London: A cell of young Pakistani-origin men found guilty of terror offences may have been plotting to attack the queen and other members of the British royal family, a newspaper reported on Tuesday.
Those targeted included Queen Elizabeth II, her husband Prince Philip, their sons Princes Charles, Andrews and Edward and daughter Princess Anne.
Also on the list were Princess Michael of Kent, the duke and duchess of Gloucester and the duke and duchess of Kent, the Daily Telegraph reported.
The plans were seized from Aabid Hussain Khan, a 23-year-old man from the northern city of Bradford, who was among three young men convicted Monday for terrorist offences.
Khan, along with Hammaad Munshi, 18, and Sultan Muhammad, 23, was found in possession of "huge volumes" of terrorism material, including Al Qaeda documents and information on poisons and firearms, police said.
Khan, an unemployed burger bar worker and the leader of the men, was stopped at Manchester airport as he returned from Pakistan in June 2006.
The Daily Telegraph said Khan had compiled pictures, maps and details of the opening hours of official residences from information available on the internet.
There were also details of London landmarks, including the houses of parliament, Tower Bridge and the underground as well as the New York and Washington metros and a homemade video of the Washington Memorial and World Bank in the US.
The paper quoted a counter-terrorism source as saying: "They had details of explosives and poisons along with information about London landmarks and a computer folder on Royal residences. We would be foolish to rule out the fact that they may have been planning an attack.”
Khan was convicted of three counts of possessing articles for terrorism but, the paper said, the jury was not told he was part of a network of international terrorists in Europe and North America.
The paper said Khan was closely connected to the alleged leader of a group of men currently awaiting trial for plotting an attack.
The BBC said when police searched Khan's luggage upon his return from Pakistan in 2006, they were astonished to find evidence that dramatically illustrated his involvement in Islamist extremism and his dedication to the cause of the global jihad.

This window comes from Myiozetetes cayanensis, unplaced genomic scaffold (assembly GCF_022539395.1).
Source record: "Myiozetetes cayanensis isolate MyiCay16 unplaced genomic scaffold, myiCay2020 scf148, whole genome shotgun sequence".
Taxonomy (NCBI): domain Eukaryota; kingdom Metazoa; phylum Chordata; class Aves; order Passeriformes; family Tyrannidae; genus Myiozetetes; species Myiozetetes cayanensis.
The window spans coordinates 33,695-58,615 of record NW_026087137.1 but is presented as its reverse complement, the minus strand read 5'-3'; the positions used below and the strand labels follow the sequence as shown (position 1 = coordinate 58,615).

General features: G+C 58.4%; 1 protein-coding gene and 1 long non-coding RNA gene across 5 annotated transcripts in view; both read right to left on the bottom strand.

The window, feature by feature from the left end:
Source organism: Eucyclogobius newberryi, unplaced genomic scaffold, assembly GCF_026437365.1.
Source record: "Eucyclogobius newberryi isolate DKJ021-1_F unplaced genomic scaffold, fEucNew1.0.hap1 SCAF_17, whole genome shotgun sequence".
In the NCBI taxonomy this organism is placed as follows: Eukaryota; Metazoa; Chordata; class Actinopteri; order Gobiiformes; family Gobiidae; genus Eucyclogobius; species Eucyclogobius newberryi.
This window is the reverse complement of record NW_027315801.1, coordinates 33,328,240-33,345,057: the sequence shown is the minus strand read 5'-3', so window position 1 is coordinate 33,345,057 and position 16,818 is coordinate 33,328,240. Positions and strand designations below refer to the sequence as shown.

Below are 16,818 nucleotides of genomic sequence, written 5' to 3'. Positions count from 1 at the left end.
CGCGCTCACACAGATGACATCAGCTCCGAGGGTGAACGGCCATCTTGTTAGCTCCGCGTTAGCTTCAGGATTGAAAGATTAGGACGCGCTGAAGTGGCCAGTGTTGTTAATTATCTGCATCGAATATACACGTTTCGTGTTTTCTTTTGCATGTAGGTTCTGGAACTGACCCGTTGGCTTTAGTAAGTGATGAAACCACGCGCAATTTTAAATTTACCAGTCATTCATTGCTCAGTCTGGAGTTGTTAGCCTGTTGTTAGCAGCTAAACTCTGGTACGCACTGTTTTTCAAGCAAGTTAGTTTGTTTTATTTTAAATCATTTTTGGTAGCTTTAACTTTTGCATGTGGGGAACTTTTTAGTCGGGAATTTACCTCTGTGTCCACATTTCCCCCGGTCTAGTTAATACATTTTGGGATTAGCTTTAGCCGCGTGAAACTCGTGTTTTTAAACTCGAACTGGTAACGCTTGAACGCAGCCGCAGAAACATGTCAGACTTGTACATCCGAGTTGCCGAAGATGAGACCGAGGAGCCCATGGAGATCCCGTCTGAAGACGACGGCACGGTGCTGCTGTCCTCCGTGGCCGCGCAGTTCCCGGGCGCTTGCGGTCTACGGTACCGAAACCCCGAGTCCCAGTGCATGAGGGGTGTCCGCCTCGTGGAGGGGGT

When detectives said they needed to swab his hands as he was suspected of handling explosives, he started to shake violently, and said: “I've been handling fireworks in Pakistan.”
Police said Khan groomed Hammaad Munshi, who became Britain's youngest terrorist offender when he was arrested at the age of 16 in 2006.
Munshi was carrying two small bags of ball bearings, a key component of a suicide vest, when he was arrested on his way home from school.
He had been running his own website selling knives and Islamic flags and using the online identity Fidadee - meaning "to die for" - on the auction website ebay.
He also had handwritten notes on martyrdom and had created and circulated technical documents via email and secure web forums on how to make napalm, how to make a detonator and the production of homemade explosives.
The third man, Sultan Muhammed, a postman from Bradford, fled to London with 1,265 pounds in cash following Khan's arrest.
When police raided his house they found maps of the London Underground, Jerusalem and Manhattan and a book entitled Suicide Bombings.
"Perhaps one of the most chilling videos was one that provided a step-by-step guide as to how to make a suicide bomber's vest, using ball bearings as shrapnel and demonstrating the effects of such a bomb," a police spokesperson said.
A fourth defendant, Ahmed Sulieman of south London, was cleared of all charges.